ALBANY – The State Senate today passed a bill that would allow the State Board of Parole to require a violent felony offender serve his or her maximum term if there’s clear and convincing evidence the inmate’s release would pose an imminent threat to society.
We’ve committed hundreds of millions of dollars to projects that will make our area a more attractive place to live and work – and we’re not done yet.
Nano Utica is our most exciting development. It’s an emerging hub for research and development in the field of nanotechnology, which is rapidly improving the computers, tablets and laptops we use for everything from hospital patient records to 3-D gaming.
We put $180 million in this year’s state budget for purchasing new equipment for the Computer Chip Commercialization Center currently being constructed on the SUNYIT campus in Marcy. When completed, the $125 million facility will include cleanrooms, laboratories, workforce training facilities, and space for hands-on education.
ALBANY – Senator Joseph A. Griffo continued his quest to limit the power of state government and empower the citizenry, as the state Senate passed his bill Tuesday to place term limits on Legislature leadership positions.
The bill, S.3556, would limit the tenure of the temporary president, speaker and minority leaders to 12 years. It would limit the tenure of any committee chairman to eight years, with the exception of the Rules Committee.
On this week's episode, Senator Griffo breaks down the budget - taxes, spending, education, Common Core, higher ed, health care, agriculture, transporation and ethics.
With I Love My Parks Day upcoming, Griffo explains what state legislators are doing for the environment and for state parks. And finally, the senator recaps a forum on heroin and opioid abuse that he recently hosted in Utica.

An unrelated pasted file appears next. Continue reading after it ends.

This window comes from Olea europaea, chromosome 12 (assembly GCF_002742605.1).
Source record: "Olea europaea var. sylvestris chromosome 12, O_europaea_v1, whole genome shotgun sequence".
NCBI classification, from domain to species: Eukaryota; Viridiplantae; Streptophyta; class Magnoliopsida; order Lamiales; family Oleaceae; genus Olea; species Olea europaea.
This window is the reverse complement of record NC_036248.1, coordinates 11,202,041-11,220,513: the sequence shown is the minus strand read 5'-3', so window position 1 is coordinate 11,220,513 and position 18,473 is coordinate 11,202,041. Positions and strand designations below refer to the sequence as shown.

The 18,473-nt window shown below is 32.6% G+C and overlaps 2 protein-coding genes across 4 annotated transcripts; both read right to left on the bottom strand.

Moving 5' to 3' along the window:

ALBANY – The New York State Senate passed a bill Monday that would benefit local highway departments by reducing its costs and its legal liabilities.
Senator Joseph A. Griffo is sponsor of the bill (S.1965), which would amend highway law to create a new definition: a low-volume road, which would apply to roads where less than 400 vehicles drive daily.
The bill would save municipalities money by allowing their highway departments to perform less maintenance, such as plowing and grading, on these less utilized roads.
Earth Day and Arbor Day are wonderful reminders of our ongoing obligation to protect our natural resources, which provide us shelter, food, fuel and beauty.
I was pleased to support this year’s state budget because it recognizes the importance of protecting our clean air and clean water and expanding our access to park lands and other open spaces. Our spending plan also includes needed investments in agriculture, which will allow our farmers to better use their land and to have an easier time bringing their harvest to homes.